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A Philosophy of Software Design


  • Author: [[John Ousterhout]]


The first symptom of complexity is that a seemingly simple change requires code modifications in many different places. — location: 328 ^ref-63737

The second symptom of complexity is cognitive load, which refers to how much a developer needs to know in order to complete a task. — location: 335 ^ref-31034

The third symptom of complexity is that it is not obvious which pieces of code must be modified to complete a task, or what information a developer must have to carry out the task successfully. — location: 351 ^ref-65144

Complexity is caused by two things: dependencies and obscurity. — location: 370 ^ref-38878

a dependency exists when a given piece of code cannot be understood and modified in isolation; the code relates in some way to other code, and the other code must be considered and/or modified if the given code is changed. — location: 372 ^ref-12876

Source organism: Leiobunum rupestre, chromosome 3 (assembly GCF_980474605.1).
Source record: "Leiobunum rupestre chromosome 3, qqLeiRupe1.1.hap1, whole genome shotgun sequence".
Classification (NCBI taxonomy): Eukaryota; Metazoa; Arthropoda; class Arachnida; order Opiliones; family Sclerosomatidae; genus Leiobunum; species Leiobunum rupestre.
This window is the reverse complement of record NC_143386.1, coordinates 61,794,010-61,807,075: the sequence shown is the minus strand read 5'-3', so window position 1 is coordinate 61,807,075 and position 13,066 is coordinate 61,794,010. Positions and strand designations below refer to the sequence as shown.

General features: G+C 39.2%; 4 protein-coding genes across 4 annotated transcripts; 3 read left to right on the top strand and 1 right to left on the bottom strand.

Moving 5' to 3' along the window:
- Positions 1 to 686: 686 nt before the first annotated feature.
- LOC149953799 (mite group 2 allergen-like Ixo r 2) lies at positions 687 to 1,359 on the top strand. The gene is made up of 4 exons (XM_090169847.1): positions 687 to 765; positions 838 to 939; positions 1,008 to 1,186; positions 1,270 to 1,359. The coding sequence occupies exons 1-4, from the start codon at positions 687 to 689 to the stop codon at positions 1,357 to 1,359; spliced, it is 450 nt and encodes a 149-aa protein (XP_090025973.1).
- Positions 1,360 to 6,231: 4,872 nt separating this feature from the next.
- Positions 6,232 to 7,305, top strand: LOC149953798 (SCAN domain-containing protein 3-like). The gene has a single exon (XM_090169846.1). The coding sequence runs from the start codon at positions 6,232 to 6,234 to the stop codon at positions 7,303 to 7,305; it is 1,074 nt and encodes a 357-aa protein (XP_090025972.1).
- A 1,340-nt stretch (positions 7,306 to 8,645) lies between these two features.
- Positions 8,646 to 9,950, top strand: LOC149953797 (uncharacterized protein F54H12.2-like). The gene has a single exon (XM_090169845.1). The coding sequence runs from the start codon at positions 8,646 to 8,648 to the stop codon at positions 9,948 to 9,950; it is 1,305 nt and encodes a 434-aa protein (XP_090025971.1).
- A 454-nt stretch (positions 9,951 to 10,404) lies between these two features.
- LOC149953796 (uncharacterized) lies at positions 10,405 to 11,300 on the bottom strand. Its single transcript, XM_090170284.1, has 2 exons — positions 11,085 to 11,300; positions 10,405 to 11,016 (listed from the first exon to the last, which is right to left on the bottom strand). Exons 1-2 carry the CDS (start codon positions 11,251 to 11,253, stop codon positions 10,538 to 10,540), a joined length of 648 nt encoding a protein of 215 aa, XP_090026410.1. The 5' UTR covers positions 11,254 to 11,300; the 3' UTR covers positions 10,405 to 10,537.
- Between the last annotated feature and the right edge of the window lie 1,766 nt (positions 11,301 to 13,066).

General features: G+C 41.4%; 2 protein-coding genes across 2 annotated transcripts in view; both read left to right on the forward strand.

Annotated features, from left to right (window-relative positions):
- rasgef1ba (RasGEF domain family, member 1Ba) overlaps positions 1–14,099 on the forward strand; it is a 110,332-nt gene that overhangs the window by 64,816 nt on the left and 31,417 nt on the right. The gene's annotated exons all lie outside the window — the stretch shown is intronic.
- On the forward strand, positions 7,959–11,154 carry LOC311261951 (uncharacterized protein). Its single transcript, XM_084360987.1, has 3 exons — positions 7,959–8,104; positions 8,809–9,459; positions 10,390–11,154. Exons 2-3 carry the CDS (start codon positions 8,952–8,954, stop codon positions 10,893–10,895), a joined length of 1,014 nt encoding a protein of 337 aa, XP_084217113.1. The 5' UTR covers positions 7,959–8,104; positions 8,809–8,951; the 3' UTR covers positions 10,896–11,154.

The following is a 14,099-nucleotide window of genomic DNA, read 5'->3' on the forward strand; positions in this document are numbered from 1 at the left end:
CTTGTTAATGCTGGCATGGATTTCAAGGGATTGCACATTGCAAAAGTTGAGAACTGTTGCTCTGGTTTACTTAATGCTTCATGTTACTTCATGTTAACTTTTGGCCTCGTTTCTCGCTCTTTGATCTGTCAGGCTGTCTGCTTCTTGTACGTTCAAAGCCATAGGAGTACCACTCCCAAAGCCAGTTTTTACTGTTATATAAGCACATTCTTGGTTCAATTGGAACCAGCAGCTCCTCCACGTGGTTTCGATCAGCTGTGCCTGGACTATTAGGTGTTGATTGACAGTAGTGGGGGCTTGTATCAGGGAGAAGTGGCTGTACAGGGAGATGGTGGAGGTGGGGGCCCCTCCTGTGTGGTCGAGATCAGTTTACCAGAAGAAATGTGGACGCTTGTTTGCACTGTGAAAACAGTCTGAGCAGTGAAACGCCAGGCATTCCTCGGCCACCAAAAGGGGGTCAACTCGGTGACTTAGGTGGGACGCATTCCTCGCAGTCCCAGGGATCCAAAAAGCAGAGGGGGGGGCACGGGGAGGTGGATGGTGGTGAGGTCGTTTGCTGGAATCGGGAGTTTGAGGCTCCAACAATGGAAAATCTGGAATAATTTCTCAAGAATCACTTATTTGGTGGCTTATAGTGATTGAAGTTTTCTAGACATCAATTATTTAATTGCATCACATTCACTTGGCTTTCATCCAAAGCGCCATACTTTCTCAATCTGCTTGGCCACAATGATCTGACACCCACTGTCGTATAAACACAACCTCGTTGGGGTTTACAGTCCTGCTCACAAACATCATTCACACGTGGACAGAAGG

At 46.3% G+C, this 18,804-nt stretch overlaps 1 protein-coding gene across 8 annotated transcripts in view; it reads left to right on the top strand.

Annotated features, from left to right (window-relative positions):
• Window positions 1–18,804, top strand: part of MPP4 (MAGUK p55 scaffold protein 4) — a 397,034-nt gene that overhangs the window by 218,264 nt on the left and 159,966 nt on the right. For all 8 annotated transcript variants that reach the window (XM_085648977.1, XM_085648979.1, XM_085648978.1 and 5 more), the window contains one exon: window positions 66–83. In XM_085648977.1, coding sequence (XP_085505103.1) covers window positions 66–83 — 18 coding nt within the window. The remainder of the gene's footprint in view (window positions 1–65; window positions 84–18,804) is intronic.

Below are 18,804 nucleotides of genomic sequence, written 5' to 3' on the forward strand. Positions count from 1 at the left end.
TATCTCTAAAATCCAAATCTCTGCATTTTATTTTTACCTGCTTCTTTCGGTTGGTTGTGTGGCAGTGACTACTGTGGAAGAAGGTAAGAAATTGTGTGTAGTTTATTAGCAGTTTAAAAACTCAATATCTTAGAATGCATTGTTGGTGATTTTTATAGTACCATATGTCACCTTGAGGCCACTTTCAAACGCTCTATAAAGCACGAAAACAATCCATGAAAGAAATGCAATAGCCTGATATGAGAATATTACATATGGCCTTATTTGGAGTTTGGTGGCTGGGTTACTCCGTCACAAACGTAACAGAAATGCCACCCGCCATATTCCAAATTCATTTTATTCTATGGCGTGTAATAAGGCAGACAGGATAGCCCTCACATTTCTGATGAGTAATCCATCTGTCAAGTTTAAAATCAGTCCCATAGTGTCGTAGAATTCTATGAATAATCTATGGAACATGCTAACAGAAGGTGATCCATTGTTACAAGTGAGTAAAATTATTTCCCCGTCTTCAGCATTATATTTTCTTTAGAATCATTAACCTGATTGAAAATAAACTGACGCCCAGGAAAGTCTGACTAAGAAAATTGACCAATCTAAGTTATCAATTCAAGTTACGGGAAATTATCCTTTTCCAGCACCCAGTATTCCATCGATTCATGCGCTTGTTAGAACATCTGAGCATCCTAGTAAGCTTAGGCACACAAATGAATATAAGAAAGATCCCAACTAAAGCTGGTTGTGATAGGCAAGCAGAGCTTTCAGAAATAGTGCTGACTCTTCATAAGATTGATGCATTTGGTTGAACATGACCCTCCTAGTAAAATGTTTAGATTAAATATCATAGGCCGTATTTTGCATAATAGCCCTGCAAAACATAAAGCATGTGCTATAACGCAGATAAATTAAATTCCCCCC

The second cause of complexity is obscurity. Obscurity occurs when important information is not obvious. A simple example is a variable name that is so generic that it doesn’t carry much useful information — location: 390 ^ref-63133

3.3    How much to invest? So, what is the right amount of investment? A huge up-front investment, such as trying to design the entire system, won’t be effective. This is the waterfall method, and we know it doesn’t work. The ideal design tends to emerge in bits and pieces, as you get experience with the system. Thus, the best approach is to make lots of small investments on a continual basis. I suggest spending about 10–20% of your total development time on investments. — location: 461 ^ref-42273